That doesn't mean I need to turn myself into a fireplug. But it does mean respecting the need to "feel strong" by moving some iron around in some progressive, programmtic fashion from time to time. I like what I've been doing with the 1x/week tempo workouts on Thursdays and am looking forward to adding incline bench when the 8 Weeks Out begins in another few weeks. That - and maybe a little reuinion with those 9-minute Berardi complexes - may be all I need. And this far out from competition is the right time for that kind of general work.

Deep Thoughts on Prep for the July Revolution

Conditioning / Nutrition / Takedowns / Guard Passing

These are the four horsemen of my jiu jitsu competition career. When these horsemen are in gear, I win. When they are not - as has been the case throughout my purple belt campaign from March 2009 to the present - I lose. Key to winning instead of losing, at this point, seems to be in dealing with these four dark riders.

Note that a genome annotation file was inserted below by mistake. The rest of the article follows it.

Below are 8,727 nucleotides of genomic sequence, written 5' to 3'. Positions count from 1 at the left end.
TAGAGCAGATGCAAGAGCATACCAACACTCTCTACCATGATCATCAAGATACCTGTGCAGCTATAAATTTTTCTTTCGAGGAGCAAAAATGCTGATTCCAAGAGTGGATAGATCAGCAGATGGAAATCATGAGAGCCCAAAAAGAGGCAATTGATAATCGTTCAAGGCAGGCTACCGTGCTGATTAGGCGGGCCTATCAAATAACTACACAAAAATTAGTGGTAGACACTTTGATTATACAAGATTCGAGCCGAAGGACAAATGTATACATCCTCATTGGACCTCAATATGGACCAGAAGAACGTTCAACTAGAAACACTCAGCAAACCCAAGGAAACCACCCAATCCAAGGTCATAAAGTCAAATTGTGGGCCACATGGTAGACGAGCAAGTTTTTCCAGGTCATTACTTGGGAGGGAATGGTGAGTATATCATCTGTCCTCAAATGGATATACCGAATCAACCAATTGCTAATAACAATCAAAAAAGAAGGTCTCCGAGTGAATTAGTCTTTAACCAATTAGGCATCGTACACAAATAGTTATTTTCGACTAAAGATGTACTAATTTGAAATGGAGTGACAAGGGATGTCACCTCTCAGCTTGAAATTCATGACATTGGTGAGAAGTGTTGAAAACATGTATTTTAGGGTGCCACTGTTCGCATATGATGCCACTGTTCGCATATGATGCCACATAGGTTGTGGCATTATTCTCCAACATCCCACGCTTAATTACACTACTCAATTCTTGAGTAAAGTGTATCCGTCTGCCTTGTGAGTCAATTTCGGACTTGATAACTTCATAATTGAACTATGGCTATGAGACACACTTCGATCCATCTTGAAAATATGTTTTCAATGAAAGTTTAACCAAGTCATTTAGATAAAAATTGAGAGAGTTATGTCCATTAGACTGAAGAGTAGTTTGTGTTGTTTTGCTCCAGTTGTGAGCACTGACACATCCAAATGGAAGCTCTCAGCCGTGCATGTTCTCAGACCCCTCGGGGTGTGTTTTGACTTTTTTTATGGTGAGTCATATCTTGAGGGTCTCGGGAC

At purple belt, I'm fighting for 7 minutes. And typically I've only got the juice for about 4-5. An annoyingly high amount of this problem is psychological. I remember in my last match actively hoping not to end up in another tie at the end of regulation and be forced to go into overtime (as I did in the summer of 2009).

The psychology aside, I need to make sure that my off-mat conditioning is consistent late in the game. In the runup to the last tournament, my off-mat conditioning fell off in Weeks 6 and 7, just when I needed it to be peaking.

Specifically, I'm going to be working on Power-Endurance during this 8 Week Camp. I'm never going to be a cardio machine. But I think I can use a Fedor-like "wait and explode" strategy to maximize my power advantage at this weight and minimize any endurance disadvantage. There are strategic implications to this. But right now, increasing aerobic capacity early and lactic capacity late - while maintaining natural explosiveness - is the off-mat conditioning key.